Volvo Construction Equipment has unveiled its HX2 autonomous, battery-electric load carrier. This second-generation concept is part of an overall program aiming to transform the quarry and aggregate industries. Its goal is to reduce emissions by up to 95 percent and costs of ownership by up to 25 percent.
The HX1 was introduced in September, 2016 and new developments, particularly in the autonomous driving aspect, have made this second-generation machine, the HX2.
“The HX2 is fundamentally different to the HX1,” said Uwe Müller, Volvo CE’s chief project manager for the electric site project. “The HX1 was proof of concept. Once we knew it was feasible we updated the design requirements for the HX2 to incorporate shared technologies and components from the Volvo Group, such as electric motors, batteries and power electronics. Integrating a completely new drivetrain was crucial to take full advantage of the groundbreaking electromobility developments that are happening inside the Volvo Group. Another new feature is the addition of a vision system, which allows the machine to detect humans and obstacles in its vicinity.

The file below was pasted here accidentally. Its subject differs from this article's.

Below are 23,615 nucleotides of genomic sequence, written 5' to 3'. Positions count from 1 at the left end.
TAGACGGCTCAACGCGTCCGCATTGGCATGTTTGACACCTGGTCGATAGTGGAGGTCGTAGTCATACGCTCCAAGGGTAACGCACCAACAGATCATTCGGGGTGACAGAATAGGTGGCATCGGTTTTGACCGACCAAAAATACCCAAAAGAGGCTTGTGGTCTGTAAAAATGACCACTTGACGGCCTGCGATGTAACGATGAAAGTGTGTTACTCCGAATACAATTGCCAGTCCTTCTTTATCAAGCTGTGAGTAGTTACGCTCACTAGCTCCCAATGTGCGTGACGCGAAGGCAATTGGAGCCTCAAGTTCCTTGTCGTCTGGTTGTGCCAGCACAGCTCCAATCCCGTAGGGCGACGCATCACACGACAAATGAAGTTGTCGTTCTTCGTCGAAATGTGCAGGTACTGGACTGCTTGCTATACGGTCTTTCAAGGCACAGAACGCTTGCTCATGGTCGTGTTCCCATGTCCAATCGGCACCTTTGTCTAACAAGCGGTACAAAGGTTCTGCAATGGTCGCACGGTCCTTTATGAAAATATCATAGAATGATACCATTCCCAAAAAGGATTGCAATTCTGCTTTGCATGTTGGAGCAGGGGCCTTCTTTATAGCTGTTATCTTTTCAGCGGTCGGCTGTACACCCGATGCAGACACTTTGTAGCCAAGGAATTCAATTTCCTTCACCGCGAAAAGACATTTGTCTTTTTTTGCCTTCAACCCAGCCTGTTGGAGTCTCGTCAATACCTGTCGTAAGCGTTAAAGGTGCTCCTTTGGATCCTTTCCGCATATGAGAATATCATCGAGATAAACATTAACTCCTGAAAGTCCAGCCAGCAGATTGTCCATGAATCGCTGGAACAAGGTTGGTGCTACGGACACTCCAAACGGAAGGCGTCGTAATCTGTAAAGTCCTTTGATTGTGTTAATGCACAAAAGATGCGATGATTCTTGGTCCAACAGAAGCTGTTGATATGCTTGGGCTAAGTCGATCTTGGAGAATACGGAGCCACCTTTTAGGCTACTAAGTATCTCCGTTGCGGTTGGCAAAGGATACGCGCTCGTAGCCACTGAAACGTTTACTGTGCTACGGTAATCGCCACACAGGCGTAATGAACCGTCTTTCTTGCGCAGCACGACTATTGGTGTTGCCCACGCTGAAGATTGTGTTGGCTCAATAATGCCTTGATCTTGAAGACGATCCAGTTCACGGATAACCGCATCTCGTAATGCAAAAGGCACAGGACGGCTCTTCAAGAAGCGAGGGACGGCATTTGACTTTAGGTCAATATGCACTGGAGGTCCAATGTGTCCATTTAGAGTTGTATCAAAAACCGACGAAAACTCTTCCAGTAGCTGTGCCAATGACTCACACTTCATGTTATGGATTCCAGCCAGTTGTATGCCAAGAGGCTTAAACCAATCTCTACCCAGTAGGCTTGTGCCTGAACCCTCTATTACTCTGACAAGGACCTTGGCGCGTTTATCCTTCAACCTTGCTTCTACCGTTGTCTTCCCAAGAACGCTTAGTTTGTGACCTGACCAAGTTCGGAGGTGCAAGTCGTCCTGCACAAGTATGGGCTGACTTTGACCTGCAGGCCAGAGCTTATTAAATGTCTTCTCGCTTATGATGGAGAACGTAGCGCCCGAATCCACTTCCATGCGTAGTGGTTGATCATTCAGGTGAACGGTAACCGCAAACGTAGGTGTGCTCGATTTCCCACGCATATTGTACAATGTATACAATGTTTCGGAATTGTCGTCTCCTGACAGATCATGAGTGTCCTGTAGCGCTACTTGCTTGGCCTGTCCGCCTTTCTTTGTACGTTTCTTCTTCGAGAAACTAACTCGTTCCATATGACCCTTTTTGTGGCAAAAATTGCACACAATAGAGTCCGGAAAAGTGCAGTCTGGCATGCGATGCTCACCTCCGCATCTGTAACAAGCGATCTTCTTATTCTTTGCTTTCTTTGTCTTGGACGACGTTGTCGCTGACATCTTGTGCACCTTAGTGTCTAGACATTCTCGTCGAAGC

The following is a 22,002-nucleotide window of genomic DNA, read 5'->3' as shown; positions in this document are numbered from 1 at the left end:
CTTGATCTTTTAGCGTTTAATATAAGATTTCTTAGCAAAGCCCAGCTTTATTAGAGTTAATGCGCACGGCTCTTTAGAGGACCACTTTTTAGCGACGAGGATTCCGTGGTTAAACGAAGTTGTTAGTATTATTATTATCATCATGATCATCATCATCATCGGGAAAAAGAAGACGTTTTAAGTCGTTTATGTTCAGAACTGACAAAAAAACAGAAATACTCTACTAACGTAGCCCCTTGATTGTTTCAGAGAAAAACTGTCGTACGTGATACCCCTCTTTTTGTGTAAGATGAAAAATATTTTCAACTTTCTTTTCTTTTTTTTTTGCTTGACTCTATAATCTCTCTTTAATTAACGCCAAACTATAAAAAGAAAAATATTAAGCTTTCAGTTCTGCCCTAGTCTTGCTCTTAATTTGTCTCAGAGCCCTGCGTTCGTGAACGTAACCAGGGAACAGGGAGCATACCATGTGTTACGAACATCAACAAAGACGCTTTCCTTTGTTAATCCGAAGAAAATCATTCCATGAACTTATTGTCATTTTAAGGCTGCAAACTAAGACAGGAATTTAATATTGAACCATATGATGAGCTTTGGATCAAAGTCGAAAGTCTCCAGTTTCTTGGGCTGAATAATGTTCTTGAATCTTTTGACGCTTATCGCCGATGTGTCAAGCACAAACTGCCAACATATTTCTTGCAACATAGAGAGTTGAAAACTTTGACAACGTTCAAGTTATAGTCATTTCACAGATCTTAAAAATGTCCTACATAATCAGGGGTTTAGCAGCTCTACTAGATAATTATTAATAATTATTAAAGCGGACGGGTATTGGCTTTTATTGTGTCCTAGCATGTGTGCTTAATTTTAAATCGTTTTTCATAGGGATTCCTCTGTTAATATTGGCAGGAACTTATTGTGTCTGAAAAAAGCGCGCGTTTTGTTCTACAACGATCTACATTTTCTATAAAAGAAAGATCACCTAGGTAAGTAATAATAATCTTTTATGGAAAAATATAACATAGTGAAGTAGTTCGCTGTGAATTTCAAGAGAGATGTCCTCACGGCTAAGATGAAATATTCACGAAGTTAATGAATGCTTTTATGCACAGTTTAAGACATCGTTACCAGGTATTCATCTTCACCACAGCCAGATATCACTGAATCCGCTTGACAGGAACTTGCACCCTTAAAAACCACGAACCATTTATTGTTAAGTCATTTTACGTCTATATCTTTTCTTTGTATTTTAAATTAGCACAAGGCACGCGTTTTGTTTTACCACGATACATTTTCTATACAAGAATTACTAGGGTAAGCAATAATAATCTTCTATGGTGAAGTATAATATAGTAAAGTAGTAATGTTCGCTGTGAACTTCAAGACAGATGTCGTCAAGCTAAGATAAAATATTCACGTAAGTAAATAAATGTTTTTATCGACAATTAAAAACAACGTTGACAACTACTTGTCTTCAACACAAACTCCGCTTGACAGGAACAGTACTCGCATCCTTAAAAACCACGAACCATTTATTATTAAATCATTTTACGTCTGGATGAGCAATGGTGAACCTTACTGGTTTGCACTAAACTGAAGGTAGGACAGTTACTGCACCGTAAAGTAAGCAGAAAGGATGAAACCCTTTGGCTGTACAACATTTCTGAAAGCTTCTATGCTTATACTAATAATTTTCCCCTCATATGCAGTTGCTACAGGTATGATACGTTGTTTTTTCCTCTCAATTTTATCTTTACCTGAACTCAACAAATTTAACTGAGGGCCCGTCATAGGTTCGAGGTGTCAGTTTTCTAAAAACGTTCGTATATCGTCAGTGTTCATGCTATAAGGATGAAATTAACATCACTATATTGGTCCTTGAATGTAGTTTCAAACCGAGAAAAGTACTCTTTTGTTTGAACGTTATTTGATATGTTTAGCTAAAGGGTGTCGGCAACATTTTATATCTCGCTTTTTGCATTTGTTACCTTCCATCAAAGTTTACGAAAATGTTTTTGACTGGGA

The electric site project aims to electrify a transport stage in a quarry—from excavation to primary crushing and transport to secondary crushing. It involves developing new machines, work methods and site management systems. As well as a small fleet of HX2s, other prototype machines that make-up the electric site system include a prototype electric hybrid wheel loader and a grid-connected excavator. New technology encompasses machine and fleet control systems and logistic solutions for electric machines in quarries.
Aaron is an automotive journalist living in Wyoming, USA. His background includes technology, mechanics, commercial vehicles, and new vehicle evaluations. Aaron is a member of several automotive media groups and writes for many well-known publications.